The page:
Once upon a time, enthusiasts designed a formal education system to meet the economic demands of the industrial revolution. Fast forward to today and, with the current global economic climate, it seems apparent that the now established education system is unable to meet the needs of our hyper-connected society – a society that is in a constant state of evolution. Why do I say that?
One of the biggest cross-national tests is the Programme for International Student Assessment (PISA), which every three years measures reading ability, math and science literacy and other key skills among 15-year-olds in dozens of developed and developing countries. The most recent PISA results, from 2015, placed the U.S. an unimpressive 38th out of 71 countries in math and 24th in science. Among the 35 members of the Organization for Economic Cooperation and Development, which sponsors the PISA initiative, the U.S. ranked 30th in math and 19th in science (Figure)
In our last post, we talked about the fact that US funding for its education is on the upper half of the OECD countries. If you look at the US funding for education per pupil (Figure,) it is robust but it could be even more and that would probably help with the results above. But, many people are asking: where does the money go? why would we pump even more money into a failing educational system? I think this is a legitimate question given that the current level of performance by US students shows that the money is not well-invested.
There are many explanations for why US educational system is not performing better in spite of its robust funding. These include high income inequality in US, which results in a system where some perform extremely well and others who do not have nearly the same opportunities; lack of involvement by the parents; overcrowded schools; antiquated teacher training methods and lack of innovation in teacher education; school to prison pipeline; gender gap in education; a teacher tenure system that protects underperforming teachers; school closures; and stagnant spending over the last 5-6 years.
My own explanations on this are based on my research and as you might imagine, in the related research there is significant disagreement about this issue. To a large degree, the educational performance gap in US mirrors our healthcare outcomes gap. They are those that have very positive education and health outcomes, some of the best in the world; most that have very good outcomes, in line with the outcomes you would expect in a first world country; and those that are at the bottom and do much worse that you would expect for a country like US. This group most likely does not exist in most of the other OECD countries, or if they do, in much lower percentages. These people are the bottom of the economic ladder and our winner-take-all system does not provide enough social programs to ensure that their outcomes are not as bad as they currently are. Most western European countries have very robust programs to help those at the bottom of the socioeconomic ladder.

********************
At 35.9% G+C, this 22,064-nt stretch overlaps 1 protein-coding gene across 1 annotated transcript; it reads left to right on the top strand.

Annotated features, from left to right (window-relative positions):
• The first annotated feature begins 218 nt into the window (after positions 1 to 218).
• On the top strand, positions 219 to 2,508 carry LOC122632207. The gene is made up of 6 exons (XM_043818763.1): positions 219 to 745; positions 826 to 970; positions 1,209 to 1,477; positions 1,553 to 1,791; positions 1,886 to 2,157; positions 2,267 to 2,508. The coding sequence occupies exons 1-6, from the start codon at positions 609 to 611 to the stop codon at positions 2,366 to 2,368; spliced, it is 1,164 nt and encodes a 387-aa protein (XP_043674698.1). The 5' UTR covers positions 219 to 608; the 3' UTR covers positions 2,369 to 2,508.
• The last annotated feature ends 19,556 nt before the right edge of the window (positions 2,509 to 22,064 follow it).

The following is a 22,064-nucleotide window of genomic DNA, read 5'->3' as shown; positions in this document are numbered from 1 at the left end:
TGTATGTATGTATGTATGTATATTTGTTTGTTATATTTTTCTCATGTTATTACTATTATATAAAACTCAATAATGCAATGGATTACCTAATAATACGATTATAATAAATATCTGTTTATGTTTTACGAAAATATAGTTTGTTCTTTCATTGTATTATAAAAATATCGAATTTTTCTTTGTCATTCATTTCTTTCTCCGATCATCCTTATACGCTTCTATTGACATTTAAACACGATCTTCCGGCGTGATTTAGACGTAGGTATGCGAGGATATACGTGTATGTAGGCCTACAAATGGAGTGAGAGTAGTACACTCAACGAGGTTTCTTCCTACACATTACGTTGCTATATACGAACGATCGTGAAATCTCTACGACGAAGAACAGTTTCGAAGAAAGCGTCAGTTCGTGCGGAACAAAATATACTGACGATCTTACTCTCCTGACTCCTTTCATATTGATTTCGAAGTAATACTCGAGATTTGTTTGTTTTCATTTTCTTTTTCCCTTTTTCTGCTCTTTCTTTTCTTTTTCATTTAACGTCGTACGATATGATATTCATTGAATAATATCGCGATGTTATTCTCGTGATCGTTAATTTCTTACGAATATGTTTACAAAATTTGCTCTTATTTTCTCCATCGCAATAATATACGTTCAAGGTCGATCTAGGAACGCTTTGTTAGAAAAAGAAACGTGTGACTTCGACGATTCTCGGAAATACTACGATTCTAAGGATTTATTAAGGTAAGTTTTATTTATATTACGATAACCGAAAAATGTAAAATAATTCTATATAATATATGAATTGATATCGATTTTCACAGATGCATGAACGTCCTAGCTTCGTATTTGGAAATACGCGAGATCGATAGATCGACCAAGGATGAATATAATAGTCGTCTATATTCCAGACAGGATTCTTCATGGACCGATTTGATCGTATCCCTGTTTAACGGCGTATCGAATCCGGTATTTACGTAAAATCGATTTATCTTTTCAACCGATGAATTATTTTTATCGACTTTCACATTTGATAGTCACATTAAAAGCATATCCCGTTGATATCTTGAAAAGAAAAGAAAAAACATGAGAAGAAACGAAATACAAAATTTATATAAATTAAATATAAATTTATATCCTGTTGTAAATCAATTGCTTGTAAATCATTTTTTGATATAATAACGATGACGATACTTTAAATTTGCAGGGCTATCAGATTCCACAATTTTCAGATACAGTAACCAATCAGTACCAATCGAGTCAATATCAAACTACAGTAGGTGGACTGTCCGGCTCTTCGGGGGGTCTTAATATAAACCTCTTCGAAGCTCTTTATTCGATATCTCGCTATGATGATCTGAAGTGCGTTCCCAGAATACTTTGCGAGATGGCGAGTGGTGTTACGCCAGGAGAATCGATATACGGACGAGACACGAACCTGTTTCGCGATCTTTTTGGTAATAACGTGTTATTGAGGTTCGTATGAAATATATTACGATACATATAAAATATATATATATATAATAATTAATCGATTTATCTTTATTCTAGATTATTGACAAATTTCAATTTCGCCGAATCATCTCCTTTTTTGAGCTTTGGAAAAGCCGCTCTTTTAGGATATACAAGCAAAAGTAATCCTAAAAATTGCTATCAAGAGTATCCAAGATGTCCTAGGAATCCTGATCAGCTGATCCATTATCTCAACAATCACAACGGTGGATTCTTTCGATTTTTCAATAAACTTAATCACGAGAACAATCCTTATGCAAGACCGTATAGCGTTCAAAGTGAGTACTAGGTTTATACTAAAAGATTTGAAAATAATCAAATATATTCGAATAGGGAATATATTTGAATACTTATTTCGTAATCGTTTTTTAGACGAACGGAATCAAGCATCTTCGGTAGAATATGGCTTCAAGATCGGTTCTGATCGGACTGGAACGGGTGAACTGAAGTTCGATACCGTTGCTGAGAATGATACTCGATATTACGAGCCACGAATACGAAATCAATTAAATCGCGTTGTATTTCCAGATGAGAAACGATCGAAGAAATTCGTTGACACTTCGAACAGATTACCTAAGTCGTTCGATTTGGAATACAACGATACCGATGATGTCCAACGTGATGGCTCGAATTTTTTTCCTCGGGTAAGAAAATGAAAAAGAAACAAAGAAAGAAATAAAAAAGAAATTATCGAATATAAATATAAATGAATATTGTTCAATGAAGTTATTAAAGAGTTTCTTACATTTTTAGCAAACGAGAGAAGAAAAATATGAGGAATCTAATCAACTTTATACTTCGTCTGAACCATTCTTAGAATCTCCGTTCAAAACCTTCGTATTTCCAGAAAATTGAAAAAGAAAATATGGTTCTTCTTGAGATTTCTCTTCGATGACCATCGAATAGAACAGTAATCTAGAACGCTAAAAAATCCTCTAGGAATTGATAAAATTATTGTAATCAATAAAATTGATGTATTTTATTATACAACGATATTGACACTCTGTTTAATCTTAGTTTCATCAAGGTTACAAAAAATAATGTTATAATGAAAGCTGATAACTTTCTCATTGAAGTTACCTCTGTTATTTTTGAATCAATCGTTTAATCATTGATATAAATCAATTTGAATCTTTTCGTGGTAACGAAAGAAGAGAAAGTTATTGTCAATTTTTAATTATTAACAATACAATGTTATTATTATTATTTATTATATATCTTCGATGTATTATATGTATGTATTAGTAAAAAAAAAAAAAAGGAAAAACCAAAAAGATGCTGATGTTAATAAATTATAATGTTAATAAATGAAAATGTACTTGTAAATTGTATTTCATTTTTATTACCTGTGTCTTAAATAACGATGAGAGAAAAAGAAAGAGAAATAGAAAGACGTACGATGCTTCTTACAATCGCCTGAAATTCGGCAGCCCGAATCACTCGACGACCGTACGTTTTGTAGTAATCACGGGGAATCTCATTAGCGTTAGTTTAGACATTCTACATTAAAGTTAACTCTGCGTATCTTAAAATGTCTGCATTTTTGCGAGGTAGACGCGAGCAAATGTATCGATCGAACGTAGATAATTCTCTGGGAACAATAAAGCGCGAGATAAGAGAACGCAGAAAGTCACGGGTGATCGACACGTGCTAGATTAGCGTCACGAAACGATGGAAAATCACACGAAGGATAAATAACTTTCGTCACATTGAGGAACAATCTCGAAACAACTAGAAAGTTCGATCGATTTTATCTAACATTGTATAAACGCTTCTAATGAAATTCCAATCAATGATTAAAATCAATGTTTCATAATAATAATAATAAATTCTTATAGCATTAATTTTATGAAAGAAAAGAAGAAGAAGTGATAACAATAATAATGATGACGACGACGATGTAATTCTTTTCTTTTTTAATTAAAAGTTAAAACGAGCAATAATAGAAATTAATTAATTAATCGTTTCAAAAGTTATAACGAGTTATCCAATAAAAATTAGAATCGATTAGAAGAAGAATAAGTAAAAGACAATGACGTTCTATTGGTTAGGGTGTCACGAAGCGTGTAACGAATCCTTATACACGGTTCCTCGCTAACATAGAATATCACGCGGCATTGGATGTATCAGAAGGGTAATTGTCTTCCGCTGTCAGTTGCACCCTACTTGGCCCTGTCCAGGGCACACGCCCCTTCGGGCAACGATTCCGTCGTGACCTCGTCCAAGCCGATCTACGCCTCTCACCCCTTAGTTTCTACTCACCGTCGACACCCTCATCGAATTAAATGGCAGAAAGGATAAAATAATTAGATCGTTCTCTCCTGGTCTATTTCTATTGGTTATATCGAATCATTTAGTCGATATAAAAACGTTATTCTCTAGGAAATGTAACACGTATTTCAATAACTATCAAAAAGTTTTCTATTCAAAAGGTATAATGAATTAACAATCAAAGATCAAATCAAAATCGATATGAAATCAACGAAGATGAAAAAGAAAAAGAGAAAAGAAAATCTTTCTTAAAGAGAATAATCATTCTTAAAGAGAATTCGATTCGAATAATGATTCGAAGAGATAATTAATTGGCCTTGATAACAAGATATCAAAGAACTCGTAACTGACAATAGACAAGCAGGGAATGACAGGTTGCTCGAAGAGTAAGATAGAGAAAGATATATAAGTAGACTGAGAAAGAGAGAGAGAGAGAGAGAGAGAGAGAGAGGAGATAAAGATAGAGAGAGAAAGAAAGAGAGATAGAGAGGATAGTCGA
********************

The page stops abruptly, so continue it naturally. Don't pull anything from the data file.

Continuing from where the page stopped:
Also, it definitely appears that the money we invest in education does not go as far as it should. Since most of the money spent on education comes from local sources and educational policies are created at the local level, there are significant disparities between states. Massachusetts’ educational system is very different than Mississippi’s and it’s hard to see how that gap can be closed since in order to make wholesale changes to improve the educational system in Mississippi, you would need a complete change in their state government and school boards. That’s hard to imagine!!
What is critical to note is that a country’s educational system and its output is one of the key pillars of its success and if US wants to remain the dominant superpower of the 21st century, this issue needs to be addressed!